Respect

by Satish Sekar © Satish Sekar (February 21st 2015)

Reputations

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Carlos Velasco Carballo rapidly established himself as Spainʼs top referee since deciding to concentrate on officiating in 2010. He had built up a reputation as a firm but fair referee – one who managed to combine a disciplinarian streak with letting the game flow. This was quite an achievement. It was not unusual for there to be several yellow cards and the odd red card too.

Armed with the appropriate FIFA badge, Velasco Carballo refereed his first international in 2008. His first season refereeing past qualifiers for the Championʼs League coincided with a meteoric rise. In that season he was awarded the 2011 Europa League Final in Dublin. Radamel Falcao García Zárate – then playing for Porto – set a Europa League (UEFA Cup) record for goals scored in the competition.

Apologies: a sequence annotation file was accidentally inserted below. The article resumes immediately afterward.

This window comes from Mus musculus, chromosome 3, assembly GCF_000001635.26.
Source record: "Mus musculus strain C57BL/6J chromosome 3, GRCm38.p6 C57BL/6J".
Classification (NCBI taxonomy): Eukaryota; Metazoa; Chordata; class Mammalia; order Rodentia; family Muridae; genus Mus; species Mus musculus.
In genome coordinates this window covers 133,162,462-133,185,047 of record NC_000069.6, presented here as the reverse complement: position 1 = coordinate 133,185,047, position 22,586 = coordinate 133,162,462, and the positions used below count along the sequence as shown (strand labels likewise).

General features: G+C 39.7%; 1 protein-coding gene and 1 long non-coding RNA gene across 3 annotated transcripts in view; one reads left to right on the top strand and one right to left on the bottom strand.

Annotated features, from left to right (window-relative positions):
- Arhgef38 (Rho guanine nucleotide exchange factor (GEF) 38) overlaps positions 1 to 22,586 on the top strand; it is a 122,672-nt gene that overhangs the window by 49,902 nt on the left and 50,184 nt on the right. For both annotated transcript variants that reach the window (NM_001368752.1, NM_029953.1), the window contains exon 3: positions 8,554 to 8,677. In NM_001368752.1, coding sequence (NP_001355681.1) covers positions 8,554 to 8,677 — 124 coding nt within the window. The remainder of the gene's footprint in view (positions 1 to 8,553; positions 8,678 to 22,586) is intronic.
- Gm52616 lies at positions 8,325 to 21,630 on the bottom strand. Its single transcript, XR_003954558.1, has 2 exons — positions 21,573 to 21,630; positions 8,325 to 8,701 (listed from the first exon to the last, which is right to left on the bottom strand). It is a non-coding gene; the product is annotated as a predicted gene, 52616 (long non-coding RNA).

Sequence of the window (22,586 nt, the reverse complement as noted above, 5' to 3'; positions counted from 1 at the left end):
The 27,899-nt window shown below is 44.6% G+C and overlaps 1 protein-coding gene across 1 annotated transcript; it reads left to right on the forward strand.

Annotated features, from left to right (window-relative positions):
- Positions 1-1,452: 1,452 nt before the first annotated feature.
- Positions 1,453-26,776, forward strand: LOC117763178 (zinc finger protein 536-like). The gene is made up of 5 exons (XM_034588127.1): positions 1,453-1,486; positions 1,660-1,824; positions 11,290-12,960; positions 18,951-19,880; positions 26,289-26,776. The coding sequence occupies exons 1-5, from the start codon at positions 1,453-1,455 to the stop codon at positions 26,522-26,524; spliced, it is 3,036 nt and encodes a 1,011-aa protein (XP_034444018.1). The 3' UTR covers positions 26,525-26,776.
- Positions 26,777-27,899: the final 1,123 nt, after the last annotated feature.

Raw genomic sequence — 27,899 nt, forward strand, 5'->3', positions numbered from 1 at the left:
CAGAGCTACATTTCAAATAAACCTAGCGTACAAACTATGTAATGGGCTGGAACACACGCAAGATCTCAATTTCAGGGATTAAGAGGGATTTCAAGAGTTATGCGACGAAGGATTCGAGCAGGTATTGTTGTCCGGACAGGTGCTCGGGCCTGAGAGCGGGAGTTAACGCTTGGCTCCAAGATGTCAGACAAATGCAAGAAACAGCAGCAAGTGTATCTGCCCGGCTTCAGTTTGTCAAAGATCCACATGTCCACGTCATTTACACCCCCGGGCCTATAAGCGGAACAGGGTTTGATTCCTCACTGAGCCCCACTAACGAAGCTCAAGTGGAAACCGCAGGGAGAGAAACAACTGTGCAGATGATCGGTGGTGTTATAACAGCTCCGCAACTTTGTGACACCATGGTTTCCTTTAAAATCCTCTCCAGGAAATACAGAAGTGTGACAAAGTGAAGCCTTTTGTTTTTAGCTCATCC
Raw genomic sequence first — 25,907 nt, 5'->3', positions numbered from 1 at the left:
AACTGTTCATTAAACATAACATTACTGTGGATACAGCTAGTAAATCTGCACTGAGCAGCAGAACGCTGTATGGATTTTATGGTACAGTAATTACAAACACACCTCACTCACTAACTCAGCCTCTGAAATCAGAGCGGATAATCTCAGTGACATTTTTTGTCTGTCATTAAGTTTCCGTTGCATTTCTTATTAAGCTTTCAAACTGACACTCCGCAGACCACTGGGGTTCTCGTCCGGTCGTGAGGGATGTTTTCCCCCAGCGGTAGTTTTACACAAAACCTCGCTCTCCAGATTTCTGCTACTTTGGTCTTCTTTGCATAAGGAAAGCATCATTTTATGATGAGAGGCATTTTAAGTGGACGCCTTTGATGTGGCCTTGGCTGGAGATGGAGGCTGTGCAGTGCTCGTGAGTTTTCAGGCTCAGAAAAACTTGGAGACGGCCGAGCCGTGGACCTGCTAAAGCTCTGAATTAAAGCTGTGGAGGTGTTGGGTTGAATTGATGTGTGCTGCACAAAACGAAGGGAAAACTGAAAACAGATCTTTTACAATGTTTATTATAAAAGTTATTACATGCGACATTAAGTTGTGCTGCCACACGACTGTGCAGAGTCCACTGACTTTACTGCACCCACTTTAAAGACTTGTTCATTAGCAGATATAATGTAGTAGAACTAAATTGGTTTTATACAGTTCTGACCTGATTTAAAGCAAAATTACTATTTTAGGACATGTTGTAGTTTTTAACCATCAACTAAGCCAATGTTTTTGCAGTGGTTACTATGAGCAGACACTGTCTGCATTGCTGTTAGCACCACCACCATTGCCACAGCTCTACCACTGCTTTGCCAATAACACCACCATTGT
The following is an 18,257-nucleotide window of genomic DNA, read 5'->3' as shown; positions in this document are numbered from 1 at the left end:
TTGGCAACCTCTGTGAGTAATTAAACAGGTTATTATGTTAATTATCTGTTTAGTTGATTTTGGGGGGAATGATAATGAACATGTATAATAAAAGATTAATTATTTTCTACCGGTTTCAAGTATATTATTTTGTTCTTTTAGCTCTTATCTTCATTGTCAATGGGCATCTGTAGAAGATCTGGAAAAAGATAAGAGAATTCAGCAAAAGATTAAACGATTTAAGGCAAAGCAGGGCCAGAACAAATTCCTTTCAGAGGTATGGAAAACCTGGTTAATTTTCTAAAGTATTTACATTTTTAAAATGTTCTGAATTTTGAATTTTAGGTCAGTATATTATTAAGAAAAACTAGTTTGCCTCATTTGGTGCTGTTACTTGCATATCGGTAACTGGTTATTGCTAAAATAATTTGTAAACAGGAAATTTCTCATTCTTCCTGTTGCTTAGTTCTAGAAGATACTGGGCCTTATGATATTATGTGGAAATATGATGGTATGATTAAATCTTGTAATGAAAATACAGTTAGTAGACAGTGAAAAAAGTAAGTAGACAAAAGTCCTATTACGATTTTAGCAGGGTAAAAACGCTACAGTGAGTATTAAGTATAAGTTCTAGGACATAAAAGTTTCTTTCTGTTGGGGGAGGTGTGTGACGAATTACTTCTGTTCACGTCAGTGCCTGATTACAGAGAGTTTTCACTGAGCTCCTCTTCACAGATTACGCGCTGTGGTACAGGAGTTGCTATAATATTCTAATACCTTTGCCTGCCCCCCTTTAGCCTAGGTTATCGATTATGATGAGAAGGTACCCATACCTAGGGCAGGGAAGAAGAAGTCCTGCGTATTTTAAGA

It was a niggly match settled by a solitary goal scored by Falcao and liberally peppered by fouls and cards. 42 fouls resulted in eight yellow cards. This was a typical Velasco Carballo performance. The following season, he continued where he left off. Velasco Carballo refereed 19 Primera División matches and brandished 16 red cards.

He was Spainʼs representative at Euro2012 ahead of the more experienced Alberto Undiano Mallenco. He refereed the opening match in Poland against Greece. Sokratis Papasthapoulos was controversially sent off, having received two unfortunate yellow cards.

Stock

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Velasco Carballoʼs stock plummeted at the World Cup in the wretched quarter-final between Brasil and Colombia. Some say the occasion got to him, but that does not explain his performance. It wasnʼt just the record tally of fouls – 54 – some of which were appalling. Flagrant encroachment at a free-kick was not only unpunished, but rewarded. It was a performance that defied explanation.

He permitted over 40 offences before brandishing a yellow card in that match in Fortaleza and the first was for a comparatively trivial offence compared to what had gone before and later. FIFA insists that there was no directive to referees to show leniency when it came to showing cards and refused to criticise Velasco Carballoʼs performance in Fortaleza.